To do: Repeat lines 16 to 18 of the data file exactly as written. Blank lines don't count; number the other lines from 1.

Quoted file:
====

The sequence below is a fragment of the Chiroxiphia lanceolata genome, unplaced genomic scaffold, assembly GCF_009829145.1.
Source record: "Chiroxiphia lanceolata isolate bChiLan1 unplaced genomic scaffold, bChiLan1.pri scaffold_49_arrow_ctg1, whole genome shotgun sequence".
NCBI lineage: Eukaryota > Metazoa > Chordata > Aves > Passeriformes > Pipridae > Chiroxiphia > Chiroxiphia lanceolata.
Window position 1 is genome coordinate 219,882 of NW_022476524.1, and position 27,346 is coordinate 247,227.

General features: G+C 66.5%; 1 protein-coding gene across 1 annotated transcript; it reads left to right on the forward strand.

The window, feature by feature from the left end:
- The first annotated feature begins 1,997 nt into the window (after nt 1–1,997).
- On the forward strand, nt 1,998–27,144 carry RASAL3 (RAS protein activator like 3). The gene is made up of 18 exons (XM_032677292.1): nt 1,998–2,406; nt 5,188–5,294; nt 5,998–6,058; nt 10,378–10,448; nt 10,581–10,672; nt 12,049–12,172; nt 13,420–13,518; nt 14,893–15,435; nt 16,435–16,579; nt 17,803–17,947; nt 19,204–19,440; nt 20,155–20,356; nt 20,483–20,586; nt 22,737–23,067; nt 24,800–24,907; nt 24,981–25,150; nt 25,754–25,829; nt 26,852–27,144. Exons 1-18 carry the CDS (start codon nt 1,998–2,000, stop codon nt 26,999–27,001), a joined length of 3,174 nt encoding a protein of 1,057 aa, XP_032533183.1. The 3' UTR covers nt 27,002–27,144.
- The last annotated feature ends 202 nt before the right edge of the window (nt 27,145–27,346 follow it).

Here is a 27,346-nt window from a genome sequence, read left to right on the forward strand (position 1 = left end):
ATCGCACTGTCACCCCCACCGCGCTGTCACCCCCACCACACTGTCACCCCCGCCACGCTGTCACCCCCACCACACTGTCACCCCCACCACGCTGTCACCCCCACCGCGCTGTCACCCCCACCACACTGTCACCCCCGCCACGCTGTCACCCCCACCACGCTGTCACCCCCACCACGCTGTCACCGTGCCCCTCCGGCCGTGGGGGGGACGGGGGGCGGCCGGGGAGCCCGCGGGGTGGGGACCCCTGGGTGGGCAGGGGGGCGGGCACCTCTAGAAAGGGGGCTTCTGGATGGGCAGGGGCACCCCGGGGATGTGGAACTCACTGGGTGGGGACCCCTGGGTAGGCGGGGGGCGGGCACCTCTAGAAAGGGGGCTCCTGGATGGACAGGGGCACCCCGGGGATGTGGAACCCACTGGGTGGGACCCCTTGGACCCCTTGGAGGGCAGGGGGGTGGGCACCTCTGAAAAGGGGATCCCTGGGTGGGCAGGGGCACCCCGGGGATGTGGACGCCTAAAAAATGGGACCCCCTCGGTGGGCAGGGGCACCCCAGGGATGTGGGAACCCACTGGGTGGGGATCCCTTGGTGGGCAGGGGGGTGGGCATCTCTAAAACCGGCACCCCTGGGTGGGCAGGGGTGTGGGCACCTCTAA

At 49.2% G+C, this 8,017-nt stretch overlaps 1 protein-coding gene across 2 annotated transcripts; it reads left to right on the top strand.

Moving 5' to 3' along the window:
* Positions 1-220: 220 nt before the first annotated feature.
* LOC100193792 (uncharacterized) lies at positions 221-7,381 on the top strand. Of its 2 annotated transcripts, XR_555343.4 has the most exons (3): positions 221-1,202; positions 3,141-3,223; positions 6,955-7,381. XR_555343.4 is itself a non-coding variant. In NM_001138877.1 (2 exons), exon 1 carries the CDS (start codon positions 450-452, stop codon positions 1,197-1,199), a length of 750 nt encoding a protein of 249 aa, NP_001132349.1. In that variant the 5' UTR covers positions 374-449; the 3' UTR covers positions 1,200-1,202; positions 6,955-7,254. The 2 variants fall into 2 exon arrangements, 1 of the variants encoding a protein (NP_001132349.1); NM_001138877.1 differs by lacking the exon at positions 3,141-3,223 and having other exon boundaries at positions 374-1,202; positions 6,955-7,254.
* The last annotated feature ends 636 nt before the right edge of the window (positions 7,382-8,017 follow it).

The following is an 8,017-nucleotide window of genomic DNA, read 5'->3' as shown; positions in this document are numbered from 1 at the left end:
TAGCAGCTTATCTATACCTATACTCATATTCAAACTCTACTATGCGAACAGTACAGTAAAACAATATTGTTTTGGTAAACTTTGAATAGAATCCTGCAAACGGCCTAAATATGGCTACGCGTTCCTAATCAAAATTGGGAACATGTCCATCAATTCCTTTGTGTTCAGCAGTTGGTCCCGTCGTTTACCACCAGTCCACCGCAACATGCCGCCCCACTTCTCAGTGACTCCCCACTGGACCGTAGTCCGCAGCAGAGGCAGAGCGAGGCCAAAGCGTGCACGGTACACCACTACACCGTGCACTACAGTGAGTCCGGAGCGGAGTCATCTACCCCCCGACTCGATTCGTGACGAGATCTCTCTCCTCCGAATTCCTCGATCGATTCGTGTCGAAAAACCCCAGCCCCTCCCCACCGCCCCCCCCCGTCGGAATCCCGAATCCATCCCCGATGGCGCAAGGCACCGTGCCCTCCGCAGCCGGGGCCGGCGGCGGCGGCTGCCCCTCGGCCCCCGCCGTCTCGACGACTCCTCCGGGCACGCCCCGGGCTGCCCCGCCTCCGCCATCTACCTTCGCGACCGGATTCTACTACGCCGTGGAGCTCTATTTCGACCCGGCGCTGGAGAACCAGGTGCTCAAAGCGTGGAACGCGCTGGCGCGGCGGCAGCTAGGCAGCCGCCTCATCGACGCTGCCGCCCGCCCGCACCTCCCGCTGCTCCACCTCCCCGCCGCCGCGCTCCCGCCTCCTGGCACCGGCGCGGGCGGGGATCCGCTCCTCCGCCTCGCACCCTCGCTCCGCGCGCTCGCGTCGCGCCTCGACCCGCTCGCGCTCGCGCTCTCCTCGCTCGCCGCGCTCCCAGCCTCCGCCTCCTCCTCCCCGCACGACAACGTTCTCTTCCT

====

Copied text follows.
* The last annotated feature ends 636 nt before the right edge of the window (positions 7,382-8,017 follow it).

The following is an 8,017-nucleotide window of genomic DNA, read 5'->3' as shown; positions in this document are numbered from 1 at the left end:
TAGCAGCTTATCTATACCTATACTCATATTCAAACTCTACTATGCGAACAGTACAGTAAAACAATATTGTTTTGGTAAACTTTGAATAGAATCCTGCAAACGGCCTAAATATGGCTACGCGTTCCTAATCAAAATTGGGAACATGTCCATCAATTCCTTTGTGTTCAGCAGTTGGTCCCGTCGTTTACCACCAGTCCACCGCAACATGCCGCCCCACTTCTCAGTGACTCCCCACTGGACCGTAGTCCGCAGCAGAGGCAGAGCGAGGCCAAAGCGTGCACGGTACACCACTACACCGTGCACTACAGTGAGTCCGGAGCGGAGTCATCTACCCCCCGACTCGATTCGTGACGAGATCTCTCTCCTCCGAATTCCTCGATCGATTCGTGTCGAAAAACCCCAGCCCCTCCCCACCGCCCCCCCCCGTCGGAATCCCGAATCCATCCCCGATGGCGCAAGGCACCGTGCCCTCCGCAGCCGGGGCCGGCGGCGGCGGCTGCCCCTCGGCCCCCGCCGTCTCGACGACTCCTCCGGGCACGCCCCGGGCTGCCCCGCCTCCGCCATCTACCTTCGCGACCGGATTCTACTACGCCGTGGAGCTCTATTTCGACCCGGCGCTGGAGAACCAGGTGCTCAAAGCGTGGAACGCGCTGGCGCGGCGGCAGCTAGGCAGCCGCCTCATCGACGCTGCCGCCCGCCCGCACCTCCCGCTGCTCCACCTCCCCGCCGCCGCGCTCCCGCCTCCTGGCACCGGCGCGGGCGGGGATCCGCTCCTCCGCCTCGCACCCTCGCTCCGCGCGCTCGCGTCGCGCCTCGACCCGCTCGCGCTCGCGCTCTCCTCGCTCGCCGCGCTCCCAGCCTCCGCCTCCTCCTCCCCGCACGACAACGTTCTCTTCCT